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Hurst, Mike: Producers Archives Volume 4 1966 - 1980

Mike Hurst is an English musician turned producer who has had a long and fruitful career in the music business. He joined The Springfields in 1962 and helped unleash the band in the US with the hit "Silver Threads and Golden Needles" and continued their success with "Island of Dreams" and "Say I Won't Be There". However, the band's career was short and they broke up in 1963. He then went on to form the band The Methods featuring Jimmy Page and Alvin Lee on guitar. From there it was on to producing and becoming influential in the early careers of Marc Bolan and Cat Stevens.

On Producers Archives Volume 4 the years 1966 - 1980 are covered by twenty-two Hurst produced tracks. This is the fourth and last disc in the series.

On the album you get twenty-two short tracks with a brief synopsis on each one by Hurst. I like the fact he is brutally honest in his descriptions even to the point of not liking some of the tunes. The disc opens with two tracks by the band Fancy, a version of "Wild Thing" and "Touch Me". Both tunes have sultry female lead vocals that add a certain sexual element and I can see why teenage boys back in the day probably dug these tunes. The next two tracks by the Fingertips, "You Put The Magic In Me" and "Anyone You Want Me To Be" are breezy pop tunes with a hint of disco and are nice enough but don't really work for me. New World's "Somethings Wrong" is in the style of say America or James Taylor and are pleasant enough as are the two Billy Fury tunes "Old Sweet Roll" and "Paradise Alley". One of the best tunes is the irresistible pop of "Face To Face" by Sprinkler. Other good tracks include the psychedelic rock circa 1968 of "Pink Dawn" by New Zealand's The Human Instinct and The Beatles-like "Top Girl" by The Cymbaline.

So a few hits, a few misses but overall if you dig '60s and '70s pop music Producers Archives should be worth checking out. Released on Angel Air Records.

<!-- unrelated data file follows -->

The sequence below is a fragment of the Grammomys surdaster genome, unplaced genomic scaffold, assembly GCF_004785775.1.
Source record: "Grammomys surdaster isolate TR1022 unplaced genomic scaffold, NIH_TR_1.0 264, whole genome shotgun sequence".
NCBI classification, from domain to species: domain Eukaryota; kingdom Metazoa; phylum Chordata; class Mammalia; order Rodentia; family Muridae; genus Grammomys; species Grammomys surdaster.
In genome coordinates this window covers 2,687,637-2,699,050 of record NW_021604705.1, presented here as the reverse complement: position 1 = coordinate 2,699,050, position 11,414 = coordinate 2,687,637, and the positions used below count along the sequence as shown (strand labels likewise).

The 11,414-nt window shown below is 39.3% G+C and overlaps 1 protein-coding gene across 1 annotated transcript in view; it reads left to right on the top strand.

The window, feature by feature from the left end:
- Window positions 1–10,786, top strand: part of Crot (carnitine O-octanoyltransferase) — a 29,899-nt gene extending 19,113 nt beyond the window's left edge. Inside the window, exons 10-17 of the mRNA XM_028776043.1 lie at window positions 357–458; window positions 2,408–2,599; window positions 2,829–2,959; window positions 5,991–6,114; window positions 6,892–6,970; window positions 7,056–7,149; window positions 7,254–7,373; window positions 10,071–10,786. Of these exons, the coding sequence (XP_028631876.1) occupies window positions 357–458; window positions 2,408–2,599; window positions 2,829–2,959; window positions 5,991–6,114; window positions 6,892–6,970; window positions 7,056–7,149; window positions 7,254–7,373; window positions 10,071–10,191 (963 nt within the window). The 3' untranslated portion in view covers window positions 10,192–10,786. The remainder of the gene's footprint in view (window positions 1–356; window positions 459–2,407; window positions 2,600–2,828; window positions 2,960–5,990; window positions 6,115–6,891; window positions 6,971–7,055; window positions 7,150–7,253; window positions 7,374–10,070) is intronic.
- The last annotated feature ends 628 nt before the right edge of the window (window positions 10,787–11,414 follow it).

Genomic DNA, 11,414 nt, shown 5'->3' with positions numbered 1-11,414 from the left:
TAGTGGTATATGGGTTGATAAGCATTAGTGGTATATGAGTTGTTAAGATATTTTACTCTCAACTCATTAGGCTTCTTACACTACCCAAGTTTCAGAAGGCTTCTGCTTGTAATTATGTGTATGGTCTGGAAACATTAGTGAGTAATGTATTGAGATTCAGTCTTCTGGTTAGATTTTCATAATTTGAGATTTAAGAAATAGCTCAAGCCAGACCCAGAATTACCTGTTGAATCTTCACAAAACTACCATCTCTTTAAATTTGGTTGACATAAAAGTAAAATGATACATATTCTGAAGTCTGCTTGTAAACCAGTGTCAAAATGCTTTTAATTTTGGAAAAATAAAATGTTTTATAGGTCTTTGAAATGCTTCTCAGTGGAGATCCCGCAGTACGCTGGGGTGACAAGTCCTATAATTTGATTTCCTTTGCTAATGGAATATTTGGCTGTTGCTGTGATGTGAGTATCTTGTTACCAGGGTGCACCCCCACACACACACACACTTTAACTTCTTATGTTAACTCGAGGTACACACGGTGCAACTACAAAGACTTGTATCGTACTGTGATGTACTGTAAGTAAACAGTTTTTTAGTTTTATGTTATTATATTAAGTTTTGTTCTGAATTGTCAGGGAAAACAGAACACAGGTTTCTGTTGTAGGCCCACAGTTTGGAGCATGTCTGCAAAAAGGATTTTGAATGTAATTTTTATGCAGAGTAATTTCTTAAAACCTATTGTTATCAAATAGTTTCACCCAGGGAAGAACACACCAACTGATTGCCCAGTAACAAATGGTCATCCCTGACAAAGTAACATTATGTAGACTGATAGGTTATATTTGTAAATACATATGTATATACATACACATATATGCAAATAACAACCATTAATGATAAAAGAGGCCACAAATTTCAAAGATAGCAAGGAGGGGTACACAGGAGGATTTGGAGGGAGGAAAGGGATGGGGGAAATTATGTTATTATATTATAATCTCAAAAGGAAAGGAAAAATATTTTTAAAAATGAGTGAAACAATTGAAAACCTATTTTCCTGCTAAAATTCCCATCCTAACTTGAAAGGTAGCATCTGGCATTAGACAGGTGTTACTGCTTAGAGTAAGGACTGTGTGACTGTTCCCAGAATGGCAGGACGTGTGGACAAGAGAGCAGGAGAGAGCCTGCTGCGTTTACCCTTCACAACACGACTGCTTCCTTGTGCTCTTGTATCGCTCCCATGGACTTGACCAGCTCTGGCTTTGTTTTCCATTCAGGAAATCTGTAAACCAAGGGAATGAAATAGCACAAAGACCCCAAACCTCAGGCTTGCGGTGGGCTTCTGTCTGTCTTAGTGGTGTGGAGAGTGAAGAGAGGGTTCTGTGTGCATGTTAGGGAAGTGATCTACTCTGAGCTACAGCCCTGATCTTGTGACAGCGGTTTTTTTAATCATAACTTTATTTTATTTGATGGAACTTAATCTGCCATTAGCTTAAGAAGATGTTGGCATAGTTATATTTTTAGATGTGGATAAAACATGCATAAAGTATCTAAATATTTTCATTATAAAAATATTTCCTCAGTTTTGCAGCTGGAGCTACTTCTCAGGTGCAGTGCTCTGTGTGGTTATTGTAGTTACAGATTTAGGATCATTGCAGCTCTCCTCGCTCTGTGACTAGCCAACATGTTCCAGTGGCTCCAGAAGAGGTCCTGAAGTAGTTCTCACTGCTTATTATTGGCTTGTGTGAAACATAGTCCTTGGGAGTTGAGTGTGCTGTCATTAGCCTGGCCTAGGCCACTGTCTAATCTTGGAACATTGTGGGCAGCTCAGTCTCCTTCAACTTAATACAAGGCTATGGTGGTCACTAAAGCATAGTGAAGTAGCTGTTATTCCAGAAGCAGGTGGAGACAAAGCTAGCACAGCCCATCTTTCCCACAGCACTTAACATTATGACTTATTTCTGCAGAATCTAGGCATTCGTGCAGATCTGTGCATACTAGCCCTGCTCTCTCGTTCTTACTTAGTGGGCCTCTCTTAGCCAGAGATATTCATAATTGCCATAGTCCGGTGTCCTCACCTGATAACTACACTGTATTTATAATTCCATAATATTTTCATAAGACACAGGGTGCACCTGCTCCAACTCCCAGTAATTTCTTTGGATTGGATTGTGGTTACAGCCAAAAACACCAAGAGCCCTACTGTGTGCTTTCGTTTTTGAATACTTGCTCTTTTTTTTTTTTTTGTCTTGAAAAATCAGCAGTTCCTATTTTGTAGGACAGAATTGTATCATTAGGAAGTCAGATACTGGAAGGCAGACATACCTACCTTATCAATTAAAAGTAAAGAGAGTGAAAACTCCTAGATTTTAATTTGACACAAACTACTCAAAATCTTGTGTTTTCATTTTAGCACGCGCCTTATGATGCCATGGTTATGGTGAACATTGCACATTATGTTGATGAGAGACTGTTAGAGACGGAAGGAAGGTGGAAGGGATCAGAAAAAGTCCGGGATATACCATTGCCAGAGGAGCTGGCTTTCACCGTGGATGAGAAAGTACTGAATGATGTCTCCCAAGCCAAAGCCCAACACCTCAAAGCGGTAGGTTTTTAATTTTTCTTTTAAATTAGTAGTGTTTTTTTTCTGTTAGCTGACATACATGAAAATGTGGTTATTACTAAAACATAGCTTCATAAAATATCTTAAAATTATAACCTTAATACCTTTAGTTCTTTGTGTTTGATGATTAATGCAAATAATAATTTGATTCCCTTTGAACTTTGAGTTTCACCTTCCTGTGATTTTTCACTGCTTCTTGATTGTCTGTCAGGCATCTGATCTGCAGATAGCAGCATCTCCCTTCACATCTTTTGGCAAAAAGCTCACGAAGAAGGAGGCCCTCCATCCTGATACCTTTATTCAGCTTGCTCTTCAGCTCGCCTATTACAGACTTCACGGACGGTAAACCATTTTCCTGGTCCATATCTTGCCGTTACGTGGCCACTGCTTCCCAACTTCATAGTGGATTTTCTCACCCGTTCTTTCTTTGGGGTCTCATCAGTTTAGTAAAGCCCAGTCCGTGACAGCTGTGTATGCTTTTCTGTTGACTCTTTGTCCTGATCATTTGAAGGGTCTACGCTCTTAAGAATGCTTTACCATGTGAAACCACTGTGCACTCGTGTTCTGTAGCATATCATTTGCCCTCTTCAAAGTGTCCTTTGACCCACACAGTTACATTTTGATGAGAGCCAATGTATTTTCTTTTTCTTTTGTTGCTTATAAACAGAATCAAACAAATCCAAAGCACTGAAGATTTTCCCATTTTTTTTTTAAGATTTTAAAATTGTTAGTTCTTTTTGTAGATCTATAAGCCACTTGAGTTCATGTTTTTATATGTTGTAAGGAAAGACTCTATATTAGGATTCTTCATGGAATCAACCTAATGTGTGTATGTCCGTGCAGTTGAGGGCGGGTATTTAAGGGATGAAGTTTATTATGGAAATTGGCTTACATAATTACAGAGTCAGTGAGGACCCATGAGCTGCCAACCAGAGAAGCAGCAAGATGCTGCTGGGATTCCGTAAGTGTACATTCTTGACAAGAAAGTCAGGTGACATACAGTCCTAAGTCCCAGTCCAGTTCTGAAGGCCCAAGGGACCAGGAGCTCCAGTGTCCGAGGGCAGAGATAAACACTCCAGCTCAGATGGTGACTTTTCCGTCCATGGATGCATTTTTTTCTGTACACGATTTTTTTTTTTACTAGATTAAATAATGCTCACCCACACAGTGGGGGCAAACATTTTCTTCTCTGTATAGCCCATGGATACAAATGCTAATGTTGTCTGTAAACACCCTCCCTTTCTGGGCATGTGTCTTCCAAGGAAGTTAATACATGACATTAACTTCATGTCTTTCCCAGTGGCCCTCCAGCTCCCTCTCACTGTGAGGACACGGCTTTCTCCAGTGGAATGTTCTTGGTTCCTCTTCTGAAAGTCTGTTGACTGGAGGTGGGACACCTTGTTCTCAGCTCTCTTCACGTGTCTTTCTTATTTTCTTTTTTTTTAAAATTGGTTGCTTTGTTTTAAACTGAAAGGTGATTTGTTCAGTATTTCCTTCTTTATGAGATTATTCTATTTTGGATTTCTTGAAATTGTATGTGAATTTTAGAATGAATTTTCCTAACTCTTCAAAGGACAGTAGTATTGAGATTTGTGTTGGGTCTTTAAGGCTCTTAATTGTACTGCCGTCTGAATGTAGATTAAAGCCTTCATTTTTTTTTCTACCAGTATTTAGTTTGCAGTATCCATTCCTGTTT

Track Listing:
1. Wild Thing � Fancy (1973)
2. Touch Me � Fancy (1974)
3. You put The Magic In Me � Fingertips (1975)
4. Anyone You Want Me To Be � Fingertips (1975)
5. Somethings Wrong � New World (1971)
6. Old Sweet Roll (Ho-De-Ho) � Billy Fury (1970)
7. Paradise Alley � Billy Fury (1970)
8. Face To Face � Sprinkler (1977)
9. Pink Dawn � The Human Instinct (1968)
10. Wednesdays Child � Mike Hurst Orchestra (1969)
11. Love Receiver � Terry Mace (1979)
12. Wooly Bully � Hit & Run (1978)
13. Killer On The Dance Floor � The Speedos (1980)
14. Top Girl � The Cymbaline (1966)
15. Save The Last Dance For Me � The Bachelors (1977)
16. Children & Flowers � The Bachelors (1977)
17. I Won't Dance � John Henry (1974)
18. Two Wheels � Firebird (1974)
19. Moonbeam � Ayshea (1975)
20. Keep It Up � Gilly Mason Band (1975)
21. Music Maker � Ray Fenwick & Fancy (1975)
22. (The Space Invaders Meet The) Purple People Eater � Russ Abbot (1980)

Added: July 9th 2018
Reviewer: Jon Neudorf
Related Link: Label's Official Site
Hits: 745
Language: english

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» SoT Staff Roundtable Reviews:

Hurst, Mike: Producers Archives Volume 4 1966 - 1980
Posted by Michael Popke, SoT Staff Writer on 2018-07-10 02:59:59
My Score:

My SoT colleague did an exceptional job of summing up Mike Hurst’s career and the focus of this series of Producers Archives releases featuring Hurst’s diverse body of work. How diverse?

Consider the sheer variety of songs on this single 22-song disc:

• A cover of Chip Taylor’s “Wild Thing” by a group called Fancy, for which Hurst writes in the liner notes he “settled for a non-vocalist, Helen Caunt (no error in spelling, please).” She also was a Penthouse Pet and Rod Stewart's girlfriend.
• “Killer on the Dance Floor,” a dark yet engaging precursor to the New Wave movement of the Eighties, performed by the one-man band known, oddly, as The Speedos.
• Firebird’s “Two Wheels,” a blatant Beach Boys wannabe, complete with revving engine and summertime harmonies.
• The disco-rocker "Keep It Up" by the Gilly Mason Band, which sounds like "Hot Stuff"-era Donna Summer. "This is the one I have no idea about," Hurst writes. "I don't recall who Gilly Mason was or any of the band, only that it was released on Bell." That's too bad.
• A pair of songs -- Jackie DeShannon’s “Children and Flowers” and The Drifters’ “Save the Last Dance for Me” -- from The Bachelors, a band Hurst calls “a tough act to handle” because of the group’s manager. “I am not too proud of this,” Hurst admits, “but sometimes in business we do what we have to do.”

There’s nothing remarkable about Hurst’s production techniques, but that doesn’t make this collection any less of a revelation. Hurst hints at the end of Volume 4’s liner notes “that’s it. No more archive.” If that is, indeed, the case, then you might find it worth digging into the first three volumes of Hurst’s Producers Archives to track down more songs that you probably never would otherwise hear.

2004 Sea Of Tranquility
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